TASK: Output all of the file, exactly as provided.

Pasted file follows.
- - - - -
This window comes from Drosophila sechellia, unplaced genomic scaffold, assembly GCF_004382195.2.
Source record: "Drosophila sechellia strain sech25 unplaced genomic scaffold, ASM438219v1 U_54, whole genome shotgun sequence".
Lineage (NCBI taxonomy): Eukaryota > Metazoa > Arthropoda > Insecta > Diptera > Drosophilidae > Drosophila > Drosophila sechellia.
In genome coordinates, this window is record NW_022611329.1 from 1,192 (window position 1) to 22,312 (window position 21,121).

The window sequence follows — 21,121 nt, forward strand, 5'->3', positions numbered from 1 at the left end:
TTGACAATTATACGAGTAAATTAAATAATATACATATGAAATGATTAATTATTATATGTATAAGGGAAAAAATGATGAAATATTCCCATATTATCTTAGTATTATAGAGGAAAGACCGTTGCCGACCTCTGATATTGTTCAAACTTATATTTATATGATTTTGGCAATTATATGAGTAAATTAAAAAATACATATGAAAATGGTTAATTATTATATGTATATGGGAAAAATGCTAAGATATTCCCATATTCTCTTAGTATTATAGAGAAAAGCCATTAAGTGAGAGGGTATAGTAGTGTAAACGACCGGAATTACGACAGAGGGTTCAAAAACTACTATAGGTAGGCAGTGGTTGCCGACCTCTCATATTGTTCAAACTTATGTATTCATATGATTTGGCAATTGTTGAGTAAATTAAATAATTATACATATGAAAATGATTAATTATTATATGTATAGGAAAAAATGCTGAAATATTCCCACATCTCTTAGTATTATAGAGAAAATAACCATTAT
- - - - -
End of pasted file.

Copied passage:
This window comes from Drosophila sechellia, unplaced genomic scaffold, assembly GCF_004382195.2.
Source record: "Drosophila sechellia strain sech25 unplaced genomic scaffold, ASM438219v1 U_54, whole genome shotgun sequence".
Lineage (NCBI taxonomy): Eukaryota > Metazoa > Arthropoda > Insecta > Diptera > Drosophilidae > Drosophila > Drosophila sechellia.
In genome coordinates, this window is record NW_022611329.1 from 1,192 (window position 1) to 22,312 (window position 21,121).

The window sequence follows — 21,121 nt, forward strand, 5'->3', positions numbered from 1 at the left end:
TTGACAATTATACGAGTAAATTAAATAATATACATATGAAATGATTAATTATTATATGTATAAGGGAAAAAATGATGAAATATTCCCATATTATCTTAGTATTATAGAGGAAAGACCGTTGCCGACCTCTGATATTGTTCAAACTTATATTTATATGATTTTGGCAATTATATGAGTAAATTAAAAAATACATATGAAAATGGTTAATTATTATATGTATATGGGAAAAATGCTAAGATATTCCCATATTCTCTTAGTATTATAGAGAAAAGCCATTAAGTGAGAGGGTATAGTAGTGTAAACGACCGGAATTACGACAGAGGGTTCAAAAACTACTATAGGTAGGCAGTGGTTGCCGACCTCTCATATTGTTCAAACTTATGTATTCATATGATTTGGCAATTGTTGAGTAAATTAAATAATTATACATATGAAAATGATTAATTATTATATGTATAGGAAAAAATGCTGAAATATTCCCACATCTCTTAGTATTATAGAGAAAATAACCATTAT